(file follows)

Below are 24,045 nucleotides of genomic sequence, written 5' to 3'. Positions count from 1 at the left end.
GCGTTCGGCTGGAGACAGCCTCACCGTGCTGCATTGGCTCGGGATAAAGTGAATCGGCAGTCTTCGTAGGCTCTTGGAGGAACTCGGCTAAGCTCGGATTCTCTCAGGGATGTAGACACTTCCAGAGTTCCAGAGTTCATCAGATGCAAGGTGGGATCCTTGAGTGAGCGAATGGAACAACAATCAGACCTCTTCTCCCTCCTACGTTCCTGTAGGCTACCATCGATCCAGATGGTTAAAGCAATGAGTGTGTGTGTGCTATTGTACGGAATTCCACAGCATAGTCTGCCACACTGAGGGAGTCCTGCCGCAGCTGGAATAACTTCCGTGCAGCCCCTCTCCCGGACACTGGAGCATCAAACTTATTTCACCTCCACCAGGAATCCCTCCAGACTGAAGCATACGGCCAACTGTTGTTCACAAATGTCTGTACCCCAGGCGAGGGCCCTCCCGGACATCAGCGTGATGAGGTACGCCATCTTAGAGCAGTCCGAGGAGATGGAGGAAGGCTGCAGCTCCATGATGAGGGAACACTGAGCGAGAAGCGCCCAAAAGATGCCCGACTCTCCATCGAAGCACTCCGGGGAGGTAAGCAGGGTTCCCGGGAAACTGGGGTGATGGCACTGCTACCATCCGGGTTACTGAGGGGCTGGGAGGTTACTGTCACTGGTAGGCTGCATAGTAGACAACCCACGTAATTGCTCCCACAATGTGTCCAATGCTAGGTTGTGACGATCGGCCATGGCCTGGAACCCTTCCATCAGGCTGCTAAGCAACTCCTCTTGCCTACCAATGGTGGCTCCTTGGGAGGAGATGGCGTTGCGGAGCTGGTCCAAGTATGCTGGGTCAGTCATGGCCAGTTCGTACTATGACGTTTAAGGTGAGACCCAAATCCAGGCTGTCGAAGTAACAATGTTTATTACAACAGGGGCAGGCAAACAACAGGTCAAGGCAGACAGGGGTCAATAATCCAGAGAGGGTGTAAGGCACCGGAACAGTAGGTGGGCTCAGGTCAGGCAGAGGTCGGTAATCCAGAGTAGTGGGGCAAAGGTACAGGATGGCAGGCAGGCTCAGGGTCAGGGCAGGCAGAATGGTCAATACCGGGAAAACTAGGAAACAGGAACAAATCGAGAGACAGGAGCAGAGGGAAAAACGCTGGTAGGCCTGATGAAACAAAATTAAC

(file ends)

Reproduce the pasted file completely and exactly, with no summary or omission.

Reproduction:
Below are 24,045 nucleotides of genomic sequence, written 5' to 3'. Positions count from 1 at the left end.
GCGTTCGGCTGGAGACAGCCTCACCGTGCTGCATTGGCTCGGGATAAAGTGAATCGGCAGTCTTCGTAGGCTCTTGGAGGAACTCGGCTAAGCTCGGATTCTCTCAGGGATGTAGACACTTCCAGAGTTCCAGAGTTCATCAGATGCAAGGTGGGATCCTTGAGTGAGCGAATGGAACAACAATCAGACCTCTTCTCCCTCCTACGTTCCTGTAGGCTACCATCGATCCAGATGGTTAAAGCAATGAGTGTGTGTGTGCTATTGTACGGAATTCCACAGCATAGTCTGCCACACTGAGGGAGTCCTGCCGCAGCTGGAATAACTTCCGTGCAGCCCCTCTCCCGGACACTGGAGCATCAAACTTATTTCACCTCCACCAGGAATCCCTCCAGACTGAAGCATACGGCCAACTGTTGTTCACAAATGTCTGTACCCCAGGCGAGGGCCCTCCCGGACATCAGCGTGATGAGGTACGCCATCTTAGAGCAGTCCGAGGAGATGGAGGAAGGCTGCAGCTCCATGATGAGGGAACACTGAGCGAGAAGCGCCCAAAAGATGCCCGACTCTCCATCGAAGCACTCCGGGGAGGTAAGCAGGGTTCCCGGGAAACTGGGGTGATGGCACTGCTACCATCCGGGTTACTGAGGGGCTGGGAGGTTACTGTCACTGGTAGGCTGCATAGTAGACAACCCACGTAATTGCTCCCACAATGTGTCCAATGCTAGGTTGTGACGATCGGCCATGGCCTGGAACCCTTCCATCAGGCTGCTAAGCAACTCCTCTTGCCTACCAATGGTGGCTCCTTGGGAGGAGATGGCGTTGCGGAGCTGGTCCAAGTATGCTGGGTCAGTCATGGCCAGTTCGTACTATGACGTTTAAGGTGAGACCCAAATCCAGGCTGTCGAAGTAACAATGTTTATTACAACAGGGGCAGGCAAACAACAGGTCAAGGCAGACAGGGGTCAATAATCCAGAGAGGGTGTAAGGCACCGGAACAGTAGGTGGGCTCAGGTCAGGCAGAGGTCGGTAATCCAGAGTAGTGGGGCAAAGGTACAGGATGGCAGGCAGGCTCAGGGTCAGGGCAGGCAGAATGGTCAATACCGGGAAAACTAGGAAACAGGAACAAATCGAGAGACAGGAGCAGAGGGAAAAACGCTGGTAGGCCTGATGAAACAAAATTAAC